Pumpkin Cheesecake

This is the second year I’ve baked this cheesecake for our family Thanksgiving dinner. Last year it was such a hit, Jeff had to hide a piece for me so I would have a chance to taste it! We have big family gatherings, so I find it’s a nice balance to the apple pie I also make, giving people more choices – cheesecake or pie, while still allowing them to get their annual pumpkin fix.

This version of pumpkin cheesecake is straight from Nigella Lawson’s Feast. I love that it doesn’t call for any spices at all. That may seem boring if you’re used to adding ginger, cinnamon, nutmeg and cloves to your pumpkin recipes, but trust me – the simplicity of pumpkin, cream cheese, sugar, eggs and lemon juice is perfect here.

My family didn’t grow up on pumpkin pie at Thanksgiving and they tend look rather askance at anything made with  pumpkin in general, so it’s a great testament to this cheesecake that it disappears so quickly.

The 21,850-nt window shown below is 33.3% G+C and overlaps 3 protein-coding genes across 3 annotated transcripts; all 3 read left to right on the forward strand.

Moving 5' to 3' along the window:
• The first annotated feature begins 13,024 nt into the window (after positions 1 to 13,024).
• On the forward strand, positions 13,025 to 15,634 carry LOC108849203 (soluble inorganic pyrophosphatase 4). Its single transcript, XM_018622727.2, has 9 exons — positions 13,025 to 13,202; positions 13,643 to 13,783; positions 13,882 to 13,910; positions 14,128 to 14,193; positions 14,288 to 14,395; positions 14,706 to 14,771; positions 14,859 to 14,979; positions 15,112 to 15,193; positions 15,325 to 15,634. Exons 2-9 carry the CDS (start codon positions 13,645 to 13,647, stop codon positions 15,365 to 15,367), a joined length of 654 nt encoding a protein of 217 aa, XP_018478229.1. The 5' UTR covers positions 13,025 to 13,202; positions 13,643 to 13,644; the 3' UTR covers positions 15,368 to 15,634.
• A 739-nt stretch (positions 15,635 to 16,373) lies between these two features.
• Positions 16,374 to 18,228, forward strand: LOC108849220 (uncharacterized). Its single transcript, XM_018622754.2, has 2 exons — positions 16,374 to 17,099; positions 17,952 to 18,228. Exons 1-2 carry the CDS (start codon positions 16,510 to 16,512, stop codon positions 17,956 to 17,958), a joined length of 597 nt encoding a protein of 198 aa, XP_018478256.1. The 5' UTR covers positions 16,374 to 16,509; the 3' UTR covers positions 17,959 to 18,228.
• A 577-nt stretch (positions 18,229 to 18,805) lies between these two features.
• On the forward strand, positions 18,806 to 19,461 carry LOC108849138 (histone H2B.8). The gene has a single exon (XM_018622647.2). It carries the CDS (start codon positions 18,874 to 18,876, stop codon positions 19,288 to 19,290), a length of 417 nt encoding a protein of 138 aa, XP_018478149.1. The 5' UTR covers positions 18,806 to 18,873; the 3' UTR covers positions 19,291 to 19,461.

Cheesecake Base
2 cups graham cracker crumbs
1 stick butter, softened and cut into pieces

The Filling
15 ounces of unseasoned pumpkin purée
1 ½ lbs cream cheese (3 packets, each 250 grams)
1 cup sugar
6 eggs
juice of ½ lemon

Cheesecake Base
Place graham cracker crumbs in a food processor, adding the butter pieces, processing until combined. Press the crumb mixture into the bottom of a 9-inch springform pan and put in fridge while you make the filling.

Preheat the oven to 325˚F

The Filling
Combine the cream cheese and pumpkin in the food processor. When blended, add the sugar. While the processor is running, add the eggs one by one and finally the lemon juice, stopping the processor from time to time to scrape down the mixture.

Wrap the outside of the springform pan with plastic wrap to make sure that the pan is completely waterproof, and then cover this with heavy duty aluminum foil. Place the foil covered pan in a roasting pan.

Pour the filling into the pan, and then fill the roasting pan with hot water about halfway up the springform pan.

Bake for 1 ¾ hours. Place on cooling rack and remove foil. Refrigerate overnight before serving.

Notes: The smallest can of pumpkin I could find was 796 ml. I used my kitchen scale to weigh out 15 ounces.

It may seem weird to wrap the pan in plastic wrap, but the foil protects it and it doesn’t melt.

Source: Feast, by Nigella Lawson